The Innocence Of Any Flesh Sleeping – Brian Patten 

Sleeping beside you I dreamt 

I woke beside you; 

Waking beside you 

I thought I was dreaming. 
Have you ever slept beside an ocean? 

Well yes, 

It is like this. 
The whole motion of landscapes, of oceans 

Is within her. 

She is 

The innocence of any flesh sleeping, 

So vulnerable 

No protection is needed. 
In such times 

The heart opens, 

Contains all there is, 

There being no more than her. 
In what country she is 

I cannot tell. 

But knowing – because there is love 

And it blots out all demons – 

She is safe, 

I can turn, 

Sleep well beside her. 
Waking beside her I am dreaming. 

Dreaming of such wakings 

I am all love’s senses woken.

Minister For Exams – Brian Patten

When I was a child I sat an exam.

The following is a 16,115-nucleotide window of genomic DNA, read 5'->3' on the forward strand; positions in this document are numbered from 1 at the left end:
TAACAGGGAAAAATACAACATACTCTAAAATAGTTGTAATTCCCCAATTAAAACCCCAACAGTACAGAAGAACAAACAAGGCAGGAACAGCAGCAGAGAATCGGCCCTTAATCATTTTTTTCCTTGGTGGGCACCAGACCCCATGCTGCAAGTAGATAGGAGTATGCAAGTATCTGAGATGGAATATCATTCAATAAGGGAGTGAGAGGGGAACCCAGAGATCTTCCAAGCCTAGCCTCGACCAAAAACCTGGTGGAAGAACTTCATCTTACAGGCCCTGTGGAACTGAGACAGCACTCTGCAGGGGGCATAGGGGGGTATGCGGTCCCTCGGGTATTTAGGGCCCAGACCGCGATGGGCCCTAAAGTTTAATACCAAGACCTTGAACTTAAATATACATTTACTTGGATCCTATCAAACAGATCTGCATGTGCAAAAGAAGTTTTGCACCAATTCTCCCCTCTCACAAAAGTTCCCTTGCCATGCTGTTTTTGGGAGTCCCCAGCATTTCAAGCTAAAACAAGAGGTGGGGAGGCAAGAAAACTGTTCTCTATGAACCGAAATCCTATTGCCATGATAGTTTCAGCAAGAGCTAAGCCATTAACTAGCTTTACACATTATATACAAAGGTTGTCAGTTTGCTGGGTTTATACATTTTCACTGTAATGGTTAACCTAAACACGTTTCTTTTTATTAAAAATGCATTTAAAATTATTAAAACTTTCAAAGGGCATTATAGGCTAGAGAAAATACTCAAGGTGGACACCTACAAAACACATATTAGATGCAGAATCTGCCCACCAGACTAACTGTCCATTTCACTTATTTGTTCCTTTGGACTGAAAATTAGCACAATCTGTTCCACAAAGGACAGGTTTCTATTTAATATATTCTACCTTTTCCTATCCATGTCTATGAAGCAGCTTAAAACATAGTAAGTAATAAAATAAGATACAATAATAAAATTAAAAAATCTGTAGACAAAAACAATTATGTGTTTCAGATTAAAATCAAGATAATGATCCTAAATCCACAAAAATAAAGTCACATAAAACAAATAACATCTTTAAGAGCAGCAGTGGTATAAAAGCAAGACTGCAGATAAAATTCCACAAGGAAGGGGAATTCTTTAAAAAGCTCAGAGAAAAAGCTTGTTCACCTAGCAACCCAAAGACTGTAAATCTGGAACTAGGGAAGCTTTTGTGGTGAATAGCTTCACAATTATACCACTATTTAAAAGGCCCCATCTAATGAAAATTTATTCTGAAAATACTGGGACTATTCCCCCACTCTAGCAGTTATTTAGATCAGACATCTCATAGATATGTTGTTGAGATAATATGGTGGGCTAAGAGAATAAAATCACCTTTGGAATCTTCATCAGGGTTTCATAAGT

This test was so simple 

There was no way i could fail. 
Q1. Describe the taste of the Moon. 
It tastes like Creation I wrote, 

it has the flavour of starlight. 
Q2. What colour is Love? 
Love is the colour of the water a man 

lost in the desert finds, I wrote. 
Q3. Why do snowflakes melt? 
I wrote, they melt because they fall 

on to the warm tongue of God. 
There were other questions. 

They were as simple. 
I described the grief of Adam 

when he was expelled from Eden. 

I wrote down the exact weight of 

an elephant’s dream 
Yet today, many years later, 

For my living I sweep the streets 

or clean out the toilets of the fat 

Why? Because constantly I failed 

my exams. 

Why? Well, let me set a test. 
Q1. How large is a child’s 


Q2. How shallow is the soul of the 

Minister for exams?

The Right Mask – Brian Patten

One night a poem came up to a poet